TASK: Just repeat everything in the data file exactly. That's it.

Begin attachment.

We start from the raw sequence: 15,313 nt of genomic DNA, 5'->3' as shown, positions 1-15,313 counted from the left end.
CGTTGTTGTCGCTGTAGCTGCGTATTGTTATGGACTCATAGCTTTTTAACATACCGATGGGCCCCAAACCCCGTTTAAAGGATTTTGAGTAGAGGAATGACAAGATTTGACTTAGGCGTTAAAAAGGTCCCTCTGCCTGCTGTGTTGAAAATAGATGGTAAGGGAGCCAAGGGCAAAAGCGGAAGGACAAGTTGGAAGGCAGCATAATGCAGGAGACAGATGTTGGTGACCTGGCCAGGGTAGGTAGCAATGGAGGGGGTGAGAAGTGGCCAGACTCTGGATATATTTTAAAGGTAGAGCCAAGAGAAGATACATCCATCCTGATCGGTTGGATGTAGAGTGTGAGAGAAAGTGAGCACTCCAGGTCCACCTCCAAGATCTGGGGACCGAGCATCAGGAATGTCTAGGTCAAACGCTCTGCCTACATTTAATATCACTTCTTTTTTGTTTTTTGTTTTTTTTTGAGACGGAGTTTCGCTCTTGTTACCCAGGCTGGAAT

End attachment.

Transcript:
We start from the raw sequence: 15,313 nt of genomic DNA, 5'->3' as shown, positions 1-15,313 counted from the left end.
CGTTGTTGTCGCTGTAGCTGCGTATTGTTATGGACTCATAGCTTTTTAACATACCGATGGGCCCCAAACCCCGTTTAAAGGATTTTGAGTAGAGGAATGACAAGATTTGACTTAGGCGTTAAAAAGGTCCCTCTGCCTGCTGTGTTGAAAATAGATGGTAAGGGAGCCAAGGGCAAAAGCGGAAGGACAAGTTGGAAGGCAGCATAATGCAGGAGACAGATGTTGGTGACCTGGCCAGGGTAGGTAGCAATGGAGGGGGTGAGAAGTGGCCAGACTCTGGATATATTTTAAAGGTAGAGCCAAGAGAAGATACATCCATCCTGATCGGTTGGATGTAGAGTGTGAGAGAAAGTGAGCACTCCAGGTCCACCTCCAAGATCTGGGGACCGAGCATCAGGAATGTCTAGGTCAAACGCTCTGCCTACATTTAATATCACTTCTTTTTTGTTTTTTGTTTTTTTTTGAGACGGAGTTTCGCTCTTGTTACCCAGGCTGGAAT